“Demolition is so much more than just removing material. It takes some care and experience to understand how best to remove materials safely.” John W. Kahl, Founder and Owner, BossHogg Industries
Entering the commercial demolition market required a different network, specifically commercial general contractors and developers.
Enter Scott Keeven, Franchise Owner for The Blue Book Building & Construction Network® (The Blue Book Network)—Virginia region. John says, “He helped me take that one large step to the commercial side with not just opportunities but also the tools to help build the business.”
John utilized BidScope® and Vu360® tools to bid on and estimate jobs, and then, through networking connections, began taking on selective and complete demolition projects that ranged from restaurant and retail to hospitality and health care. His company also added more services, including concrete cutting and breaking.
“That was a pretty common scope of work with selective demo, so I wanted to learn everything about it and my trade, as well as get my foot in the door with big-time contractors,” he says. “We had the tools and the desire, so we expanded our knowledge base.”
One of the company’s recent projects involved the demolition of a 48,000-square-foot office building in Richmond, in preparation for its renovation into the 87-room Moxy Hotel run by hotel operator Shamin Hotels. Working for North South Construction, Inc., BossHogg Industries removed ceilings, walls and some flooring, as well as the roof. The crew also had to remove materials containing lead and asbestos throughout the structure.
“That’s one of the most challenging jobs we’ve done to date, between the roof removal on top of an elevator and the scope of materials inside the building,” John says.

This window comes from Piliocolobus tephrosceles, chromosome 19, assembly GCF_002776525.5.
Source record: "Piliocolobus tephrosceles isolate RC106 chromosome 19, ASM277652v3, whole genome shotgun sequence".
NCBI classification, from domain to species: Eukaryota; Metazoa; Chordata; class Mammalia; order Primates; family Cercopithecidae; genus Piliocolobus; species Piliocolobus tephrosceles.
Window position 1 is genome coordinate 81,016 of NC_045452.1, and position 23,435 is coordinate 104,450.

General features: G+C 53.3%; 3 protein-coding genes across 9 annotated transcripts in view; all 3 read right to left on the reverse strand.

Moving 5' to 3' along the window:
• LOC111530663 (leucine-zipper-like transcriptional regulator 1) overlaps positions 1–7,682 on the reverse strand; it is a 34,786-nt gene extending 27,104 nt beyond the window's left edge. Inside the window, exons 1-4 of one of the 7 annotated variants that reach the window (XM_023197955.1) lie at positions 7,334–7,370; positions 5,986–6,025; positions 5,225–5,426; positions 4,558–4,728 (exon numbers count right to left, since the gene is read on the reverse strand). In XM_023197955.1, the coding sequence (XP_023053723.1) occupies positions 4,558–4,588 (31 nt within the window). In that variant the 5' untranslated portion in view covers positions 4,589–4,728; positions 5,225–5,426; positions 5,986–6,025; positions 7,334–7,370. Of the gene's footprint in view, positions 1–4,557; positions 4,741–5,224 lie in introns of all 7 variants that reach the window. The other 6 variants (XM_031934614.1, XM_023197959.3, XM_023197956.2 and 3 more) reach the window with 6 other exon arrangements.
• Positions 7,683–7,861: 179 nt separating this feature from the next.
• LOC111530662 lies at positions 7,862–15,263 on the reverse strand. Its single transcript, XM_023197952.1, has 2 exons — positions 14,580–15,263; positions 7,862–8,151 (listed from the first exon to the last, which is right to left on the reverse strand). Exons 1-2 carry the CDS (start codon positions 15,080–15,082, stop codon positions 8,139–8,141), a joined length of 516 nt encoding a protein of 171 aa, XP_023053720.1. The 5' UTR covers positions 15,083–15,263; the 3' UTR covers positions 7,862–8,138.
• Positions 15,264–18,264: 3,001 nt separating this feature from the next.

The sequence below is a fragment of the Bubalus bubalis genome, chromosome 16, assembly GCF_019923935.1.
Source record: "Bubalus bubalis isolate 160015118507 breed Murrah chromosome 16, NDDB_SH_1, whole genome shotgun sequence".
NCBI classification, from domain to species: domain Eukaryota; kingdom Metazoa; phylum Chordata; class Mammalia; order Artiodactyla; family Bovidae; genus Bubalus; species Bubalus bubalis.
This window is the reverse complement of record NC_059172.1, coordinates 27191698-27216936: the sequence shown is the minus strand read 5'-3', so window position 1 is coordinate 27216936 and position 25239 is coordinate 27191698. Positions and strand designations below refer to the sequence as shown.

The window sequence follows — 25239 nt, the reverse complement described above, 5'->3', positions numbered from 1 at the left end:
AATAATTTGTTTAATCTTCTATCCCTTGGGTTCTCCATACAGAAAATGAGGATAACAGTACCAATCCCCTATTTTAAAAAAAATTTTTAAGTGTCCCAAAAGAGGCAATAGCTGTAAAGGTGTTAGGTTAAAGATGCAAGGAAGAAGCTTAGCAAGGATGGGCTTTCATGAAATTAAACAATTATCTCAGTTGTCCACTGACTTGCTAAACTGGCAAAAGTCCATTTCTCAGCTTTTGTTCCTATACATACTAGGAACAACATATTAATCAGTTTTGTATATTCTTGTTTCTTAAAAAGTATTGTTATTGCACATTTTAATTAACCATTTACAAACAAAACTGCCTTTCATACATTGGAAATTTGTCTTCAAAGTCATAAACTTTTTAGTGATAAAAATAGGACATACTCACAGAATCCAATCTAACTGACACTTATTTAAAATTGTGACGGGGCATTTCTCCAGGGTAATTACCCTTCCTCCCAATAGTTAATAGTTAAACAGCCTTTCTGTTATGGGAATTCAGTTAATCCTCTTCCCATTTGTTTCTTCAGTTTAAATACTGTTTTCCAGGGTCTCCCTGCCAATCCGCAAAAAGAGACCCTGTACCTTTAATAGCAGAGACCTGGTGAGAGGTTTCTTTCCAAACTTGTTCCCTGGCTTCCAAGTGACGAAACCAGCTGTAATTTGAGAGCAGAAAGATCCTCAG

Another difficult job was the demolition of a steel plant in Petersburg. Working with M.L. Bell Construction, BossHogg Industries demolished the 6,000-square-foot space in record time. “We had two weeks to complete this selective demo project, which included concrete cutting and breaking as well as floor grinding,” he says.
Today, the company takes on selective demo, complete building teardowns, asbestos and lead abatement and some new construction like driveways and sitework. John and his crew are also skilled at concrete saw cutting and digging footings for buildings.
John attributes his expansion into the commercial market over the last two years to Scott. “If I hadn’t met him, we wouldn’t be where we are today,” John confirms. “About 50 percent of our income is on commercial work—work that we wouldn’t have without The Blue Book Network.”
The expansion on the commercial side has also allowed John to build a trusted team.
His team includes Project Manager Amber Parrish, who takes care of estimates and has been with John since March 2020, and Site Foreman Joseph Boothe, a recent hire, along with several equipment operators.
John says, “I’ve learned so much in the last five years. Demolition is so much more than just removing material. It takes some care and experience to understand how best to remove materials safely. I’m very proud to be a part of this industry.”
It’s that love of the business that keeps John continuously challenged and excited about the next opportunity. “There’s a lot of lessons learned and best practices that come out of every job; ways to do things better, safer and faster,” he adds.
He’s also continued to learn about codes, permits, utility markings and environmental reports. In addition to his asbestos and lead abatement licenses, he obtained his Virginia highway/heavy Class A contractor license in 2019—further demonstrating his commitment to the industry and growing knowledge base.
Looking forward, John says he will likely always strive to maintain a balance of residential and commercial contracts. He concludes, “I love this profession. It’s skilled work that continues to challenge my mind and my skills. I never want to be in a position that I don’t have a backlog of work and no prospects—it’s a goal that we are willing to work hard to achieve.”
That perseverance and work ethic are a core part of the company culture—and especially its owner.